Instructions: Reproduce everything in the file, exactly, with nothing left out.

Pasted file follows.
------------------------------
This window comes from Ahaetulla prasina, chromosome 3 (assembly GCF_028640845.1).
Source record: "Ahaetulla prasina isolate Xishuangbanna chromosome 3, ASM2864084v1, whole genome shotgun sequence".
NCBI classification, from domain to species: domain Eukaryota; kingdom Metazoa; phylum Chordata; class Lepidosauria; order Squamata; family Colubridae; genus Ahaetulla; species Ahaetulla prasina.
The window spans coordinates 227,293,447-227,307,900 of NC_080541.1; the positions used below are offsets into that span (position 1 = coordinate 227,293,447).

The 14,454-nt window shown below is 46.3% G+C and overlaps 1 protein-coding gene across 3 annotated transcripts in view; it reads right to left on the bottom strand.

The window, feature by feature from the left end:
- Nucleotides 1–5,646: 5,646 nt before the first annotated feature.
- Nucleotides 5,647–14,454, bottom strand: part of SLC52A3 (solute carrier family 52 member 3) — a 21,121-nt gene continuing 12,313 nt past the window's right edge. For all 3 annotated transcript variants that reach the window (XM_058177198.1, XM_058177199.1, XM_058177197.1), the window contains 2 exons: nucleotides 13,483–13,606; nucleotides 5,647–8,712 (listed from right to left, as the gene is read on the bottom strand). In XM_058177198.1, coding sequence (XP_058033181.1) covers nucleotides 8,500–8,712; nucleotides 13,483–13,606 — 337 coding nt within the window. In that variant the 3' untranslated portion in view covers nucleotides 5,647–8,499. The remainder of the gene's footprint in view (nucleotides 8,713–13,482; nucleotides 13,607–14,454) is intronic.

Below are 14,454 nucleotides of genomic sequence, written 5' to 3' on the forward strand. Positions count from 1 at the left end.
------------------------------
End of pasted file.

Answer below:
This window comes from Ahaetulla prasina, chromosome 3 (assembly GCF_028640845.1).
Source record: "Ahaetulla prasina isolate Xishuangbanna chromosome 3, ASM2864084v1, whole genome shotgun sequence".
NCBI classification, from domain to species: domain Eukaryota; kingdom Metazoa; phylum Chordata; class Lepidosauria; order Squamata; family Colubridae; genus Ahaetulla; species Ahaetulla prasina.
The window spans coordinates 227,293,447-227,307,900 of NC_080541.1; the positions used below are offsets into that span (position 1 = coordinate 227,293,447).

The 14,454-nt window shown below is 46.3% G+C and overlaps 1 protein-coding gene across 3 annotated transcripts in view; it reads right to left on the bottom strand.

The window, feature by feature from the left end:
- Nucleotides 1–5,646: 5,646 nt before the first annotated feature.
- Nucleotides 5,647–14,454, bottom strand: part of SLC52A3 (solute carrier family 52 member 3) — a 21,121-nt gene continuing 12,313 nt past the window's right edge. For all 3 annotated transcript variants that reach the window (XM_058177198.1, XM_058177199.1, XM_058177197.1), the window contains 2 exons: nucleotides 13,483–13,606; nucleotides 5,647–8,712 (listed from right to left, as the gene is read on the bottom strand). In XM_058177198.1, coding sequence (XP_058033181.1) covers nucleotides 8,500–8,712; nucleotides 13,483–13,606 — 337 coding nt within the window. In that variant the 3' untranslated portion in view covers nucleotides 5,647–8,499. The remainder of the gene's footprint in view (nucleotides 8,713–13,482; nucleotides 13,607–14,454) is intronic.

Below are 14,454 nucleotides of genomic sequence, written 5' to 3' on the forward strand. Positions count from 1 at the left end.